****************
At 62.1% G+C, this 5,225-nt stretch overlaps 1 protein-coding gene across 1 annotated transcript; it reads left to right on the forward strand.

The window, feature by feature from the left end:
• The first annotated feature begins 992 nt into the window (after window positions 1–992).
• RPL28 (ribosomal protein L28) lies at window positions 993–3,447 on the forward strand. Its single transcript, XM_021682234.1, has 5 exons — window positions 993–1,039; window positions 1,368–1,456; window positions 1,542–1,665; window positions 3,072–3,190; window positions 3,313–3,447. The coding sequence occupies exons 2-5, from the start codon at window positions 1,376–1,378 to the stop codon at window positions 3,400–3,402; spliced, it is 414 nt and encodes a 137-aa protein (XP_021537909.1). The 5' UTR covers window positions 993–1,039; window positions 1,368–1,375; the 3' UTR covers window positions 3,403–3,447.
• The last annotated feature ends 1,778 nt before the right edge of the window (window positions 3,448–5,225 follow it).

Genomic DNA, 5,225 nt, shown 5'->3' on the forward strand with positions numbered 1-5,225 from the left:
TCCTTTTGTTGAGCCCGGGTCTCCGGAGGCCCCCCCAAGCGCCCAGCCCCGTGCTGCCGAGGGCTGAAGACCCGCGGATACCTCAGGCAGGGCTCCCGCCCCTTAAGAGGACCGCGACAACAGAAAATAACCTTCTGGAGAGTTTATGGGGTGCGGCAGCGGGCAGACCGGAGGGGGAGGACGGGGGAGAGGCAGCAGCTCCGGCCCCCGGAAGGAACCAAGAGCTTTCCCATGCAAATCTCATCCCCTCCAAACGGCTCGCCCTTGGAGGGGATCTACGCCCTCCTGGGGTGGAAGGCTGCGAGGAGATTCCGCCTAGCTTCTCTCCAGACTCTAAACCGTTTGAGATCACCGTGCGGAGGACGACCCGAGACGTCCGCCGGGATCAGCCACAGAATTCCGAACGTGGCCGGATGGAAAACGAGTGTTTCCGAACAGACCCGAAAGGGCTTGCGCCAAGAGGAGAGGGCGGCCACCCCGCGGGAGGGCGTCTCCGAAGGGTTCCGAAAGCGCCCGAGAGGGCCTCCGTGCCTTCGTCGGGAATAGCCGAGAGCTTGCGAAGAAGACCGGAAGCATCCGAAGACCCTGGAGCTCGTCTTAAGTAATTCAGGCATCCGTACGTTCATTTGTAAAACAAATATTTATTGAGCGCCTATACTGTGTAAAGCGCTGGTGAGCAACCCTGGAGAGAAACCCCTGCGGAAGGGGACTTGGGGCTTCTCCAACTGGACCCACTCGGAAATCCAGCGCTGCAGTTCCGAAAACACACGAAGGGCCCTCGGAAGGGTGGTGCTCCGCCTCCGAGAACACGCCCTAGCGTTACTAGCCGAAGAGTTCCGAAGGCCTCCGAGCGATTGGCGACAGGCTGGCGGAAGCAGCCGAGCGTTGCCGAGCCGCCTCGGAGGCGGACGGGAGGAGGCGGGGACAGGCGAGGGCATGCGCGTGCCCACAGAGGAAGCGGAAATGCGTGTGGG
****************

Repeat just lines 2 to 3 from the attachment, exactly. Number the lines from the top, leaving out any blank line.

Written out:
The window, feature by feature from the left end:
• The first annotated feature begins 992 nt into the window (after window positions 1–992).